Frankenstein Upstairs

By Mac Rogers; Directed by Jordana Williams
Produced by Gideon Productions

Diana Oh and Autumn Dornfeld in FRANKENSTEIN UPSTAIRS. Photo by Deborah Alexander.

BOTTOM LINE: Sit-com gone awry, Frankenstein Upstairs is a dark comedy thriller about love, death, and family.

Living in New York City, we have all had our fair share of strange, creepy, or perhaps slightly deranged neighbors. We live next to each other wondering if the other can hear what we talk about or what we do. When we meet in the hall, there is a courteous nod of the head with a mumbled, "good morning," as we hurry our way out of the building. Some neighbors we become friendly with, invite them into our homes, and discover an unexpected bond. In Mac Rogers' new play Frankenstein Upstairs a couple experiences just that: an unexpected bond with a strange woman who challenges everything they know.

The moment I arrived at the theatre, there was something bizarre brewing. Unfortunately, The Secret Theatre had lost all electricity in the theatre. The irony of the power going out right before a play about Frankenstein was quite thrilling. Perhaps a neighbor was working on a...project? Eventually, they were able to get work lights on and assembled a computer/ipod system to play sound. (Sadly, I was not able to hear Jeanne E. Travis' sound design or see Jennifer Linn Wilcox's lighting design.) All involved handled this complication extremely well and everyone in the audience seemed happy to be a part of such a unique experience.

The show opens with couple in the midst of a "SWOT" self-analysis (Strengths, Weaknesses, Opportunities, and Threats) in their DUMBO apartment. Immediately we are aware of their stark differences. Sophie (Autumn Dornfeld) is organized, serious, and focused. Marisol (Diana Oh) is scattered and jesting, barely paying attention to her girlfriend. Interestingly, I felt as if I were in the studio audience of a sit-com: the laugh lines are well placed, the conversation crisp and clever, and the characters easily accessible. We learn that the two women are self-employed social media experts who work — and live — very differently. They love each other, but there is something deep down that is disrupting them both. This jagged bliss is further complicated by the arrival of their upstairs neighbor, Dr. Victoria "Vic" Frankenstein (Kristen Vaughan) whose "work" routinely causes the couple's power to go out. Vaughan plays a mysterious and slightly frightening woman who turns their world upside down. This sit-com begins to get weird.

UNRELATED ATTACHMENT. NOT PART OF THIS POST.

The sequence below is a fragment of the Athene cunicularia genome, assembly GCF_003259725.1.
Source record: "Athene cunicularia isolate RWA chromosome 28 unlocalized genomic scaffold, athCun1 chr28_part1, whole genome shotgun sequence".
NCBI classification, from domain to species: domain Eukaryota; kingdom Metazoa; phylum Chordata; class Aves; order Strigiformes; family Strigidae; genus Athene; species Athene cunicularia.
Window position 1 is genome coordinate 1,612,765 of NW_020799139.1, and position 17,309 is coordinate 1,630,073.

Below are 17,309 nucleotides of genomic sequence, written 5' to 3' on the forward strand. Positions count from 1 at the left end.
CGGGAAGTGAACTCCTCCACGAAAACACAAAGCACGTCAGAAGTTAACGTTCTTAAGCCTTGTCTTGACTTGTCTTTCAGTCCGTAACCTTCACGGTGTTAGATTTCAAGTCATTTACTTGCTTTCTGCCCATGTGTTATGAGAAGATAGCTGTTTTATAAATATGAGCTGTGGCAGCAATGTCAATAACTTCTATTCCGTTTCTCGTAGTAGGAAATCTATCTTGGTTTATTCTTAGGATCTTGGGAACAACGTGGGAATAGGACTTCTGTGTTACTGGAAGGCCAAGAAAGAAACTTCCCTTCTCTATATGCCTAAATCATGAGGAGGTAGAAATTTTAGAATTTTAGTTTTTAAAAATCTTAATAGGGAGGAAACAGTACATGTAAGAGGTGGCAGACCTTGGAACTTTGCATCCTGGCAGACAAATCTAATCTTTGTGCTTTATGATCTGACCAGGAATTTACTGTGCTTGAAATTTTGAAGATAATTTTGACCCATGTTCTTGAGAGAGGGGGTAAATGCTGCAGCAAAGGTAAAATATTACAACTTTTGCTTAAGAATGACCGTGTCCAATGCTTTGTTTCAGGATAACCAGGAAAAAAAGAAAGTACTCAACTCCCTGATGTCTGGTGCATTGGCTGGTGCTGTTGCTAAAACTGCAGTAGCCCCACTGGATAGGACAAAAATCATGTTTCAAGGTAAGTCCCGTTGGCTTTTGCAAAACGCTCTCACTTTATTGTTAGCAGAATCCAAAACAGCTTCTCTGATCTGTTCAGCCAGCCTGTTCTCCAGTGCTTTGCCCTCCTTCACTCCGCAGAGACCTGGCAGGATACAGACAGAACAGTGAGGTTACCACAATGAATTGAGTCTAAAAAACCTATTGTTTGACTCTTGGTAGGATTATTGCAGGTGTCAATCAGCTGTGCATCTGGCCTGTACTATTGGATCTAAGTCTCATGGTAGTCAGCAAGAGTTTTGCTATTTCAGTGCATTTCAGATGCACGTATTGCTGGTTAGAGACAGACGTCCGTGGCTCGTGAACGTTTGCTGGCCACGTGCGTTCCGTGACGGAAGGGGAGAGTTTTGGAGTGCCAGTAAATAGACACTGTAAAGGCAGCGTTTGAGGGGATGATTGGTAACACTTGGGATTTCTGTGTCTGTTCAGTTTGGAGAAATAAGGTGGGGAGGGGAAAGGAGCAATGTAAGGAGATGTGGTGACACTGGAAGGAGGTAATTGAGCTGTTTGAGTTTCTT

In Mary Shelley's Frankenstein, the story is not only about a man animating a creature made from corpses, but about what it really means to live, to love, and the influence of the people we choose — or don't choose — to surround ourselves with. The age-old metaphors are seen in the trials and tribulations of Sophie and Marisol and the people they include in their lives. Marisol's gay best friend, Taylor (Rob Maitner), exudes the loyalty and love of friendship. He is a vibrant romance novelist who just so happens to be blind. (But, Alas! He seems to be the only one who can actually see!)

Amongst the fun brassiness, Maitner is completely lovable and endearing. Oh's spunky and sensual tomboy was fun to watch in contrast to Dornfeld's worried and sincere girlfriend who seems to be wallowing in the silent agony of insecurity. And Jordana Williams' direction is comfortable, yet, at times, surprisingly jolting.

Mac Rogers is a major player in the indie theatre world, specializing in bringing sci-fi, thrillers, and dark comedies to the stage with a distinct voice and style. Old meets new and dead becomes alive. Apple products are seen in juxtaposition to old leather-bound notebooks and women play roles previously held by men. Rogers has borrowed a quilt passed down from Shelley and developed his own: the stitching is carefully placed, and each square — perhaps splashed with blood — seems to have a purpose. It sure does take a while, but once complete, the quilt stays with you for quite a long time. As the character Taylor says, "I want them to know we can write about each other. I want them to know we can know each other." Ultimately, Rogers is successful at writing and knowing. He has developed a new play that energizes an old story that will never die. The bond of love is tested to the limit, but at the end of the play, the two women look at each other and know, "It's alive!"


(Mac Rogers' Frankenstein Upstairs plays at the Secret Theater, 44-02 23rd St at 44th Rd, Long Island City, Queens, through June 30, 2013. Performances are Thursdays through Saturdays at 8PM and Sundays at 3PM. Additional performances on Monday, June 17th at 8PM and Wednesday, June 26th at 8PM. Tickets are $18 and can be purchased at,, or by calling 718-392-0722 or 866-811-4111. For more show info visit